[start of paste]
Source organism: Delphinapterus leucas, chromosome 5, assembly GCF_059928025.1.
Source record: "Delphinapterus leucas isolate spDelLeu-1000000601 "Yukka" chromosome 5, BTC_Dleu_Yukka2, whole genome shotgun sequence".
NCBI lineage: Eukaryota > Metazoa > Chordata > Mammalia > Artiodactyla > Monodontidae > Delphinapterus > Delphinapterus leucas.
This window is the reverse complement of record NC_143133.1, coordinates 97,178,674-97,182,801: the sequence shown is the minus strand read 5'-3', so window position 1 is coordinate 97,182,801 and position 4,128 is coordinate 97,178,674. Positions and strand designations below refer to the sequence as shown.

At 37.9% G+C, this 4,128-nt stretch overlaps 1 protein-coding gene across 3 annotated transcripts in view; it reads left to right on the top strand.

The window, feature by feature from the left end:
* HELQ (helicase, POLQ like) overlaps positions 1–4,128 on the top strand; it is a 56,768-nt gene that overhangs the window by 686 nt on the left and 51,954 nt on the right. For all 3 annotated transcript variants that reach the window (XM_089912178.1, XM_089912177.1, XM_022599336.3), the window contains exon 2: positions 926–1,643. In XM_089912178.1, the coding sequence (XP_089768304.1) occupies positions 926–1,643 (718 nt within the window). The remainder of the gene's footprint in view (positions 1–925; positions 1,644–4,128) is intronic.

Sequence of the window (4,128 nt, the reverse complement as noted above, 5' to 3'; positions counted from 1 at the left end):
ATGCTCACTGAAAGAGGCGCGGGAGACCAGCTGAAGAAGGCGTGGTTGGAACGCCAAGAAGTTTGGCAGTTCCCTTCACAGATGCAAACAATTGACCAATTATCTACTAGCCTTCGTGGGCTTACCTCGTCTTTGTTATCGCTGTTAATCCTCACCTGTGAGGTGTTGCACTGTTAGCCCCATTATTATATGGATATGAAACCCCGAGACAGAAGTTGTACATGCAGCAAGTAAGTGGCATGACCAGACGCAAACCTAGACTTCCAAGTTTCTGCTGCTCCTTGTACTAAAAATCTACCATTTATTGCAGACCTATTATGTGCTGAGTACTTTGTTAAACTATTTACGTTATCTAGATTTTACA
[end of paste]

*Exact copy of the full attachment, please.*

Source organism: Delphinapterus leucas, chromosome 5, assembly GCF_059928025.1.
Source record: "Delphinapterus leucas isolate spDelLeu-1000000601 "Yukka" chromosome 5, BTC_Dleu_Yukka2, whole genome shotgun sequence".
NCBI lineage: Eukaryota > Metazoa > Chordata > Mammalia > Artiodactyla > Monodontidae > Delphinapterus > Delphinapterus leucas.
This window is the reverse complement of record NC_143133.1, coordinates 97,178,674-97,182,801: the sequence shown is the minus strand read 5'-3', so window position 1 is coordinate 97,182,801 and position 4,128 is coordinate 97,178,674. Positions and strand designations below refer to the sequence as shown.

At 37.9% G+C, this 4,128-nt stretch overlaps 1 protein-coding gene across 3 annotated transcripts in view; it reads left to right on the top strand.

The window, feature by feature from the left end:
* HELQ (helicase, POLQ like) overlaps positions 1–4,128 on the top strand; it is a 56,768-nt gene that overhangs the window by 686 nt on the left and 51,954 nt on the right. For all 3 annotated transcript variants that reach the window (XM_089912178.1, XM_089912177.1, XM_022599336.3), the window contains exon 2: positions 926–1,643. In XM_089912178.1, the coding sequence (XP_089768304.1) occupies positions 926–1,643 (718 nt within the window). The remainder of the gene's footprint in view (positions 1–925; positions 1,644–4,128) is intronic.

Sequence of the window (4,128 nt, the reverse complement as noted above, 5' to 3'; positions counted from 1 at the left end):
ATGCTCACTGAAAGAGGCGCGGGAGACCAGCTGAAGAAGGCGTGGTTGGAACGCCAAGAAGTTTGGCAGTTCCCTTCACAGATGCAAACAATTGACCAATTATCTACTAGCCTTCGTGGGCTTACCTCGTCTTTGTTATCGCTGTTAATCCTCACCTGTGAGGTGTTGCACTGTTAGCCCCATTATTATATGGATATGAAACCCCGAGACAGAAGTTGTACATGCAGCAAGTAAGTGGCATGACCAGACGCAAACCTAGACTTCCAAGTTTCTGCTGCTCCTTGTACTAAAAATCTACCATTTATTGCAGACCTATTATGTGCTGAGTACTTTGTTAAACTATTTACGTTATCTAGATTTTACA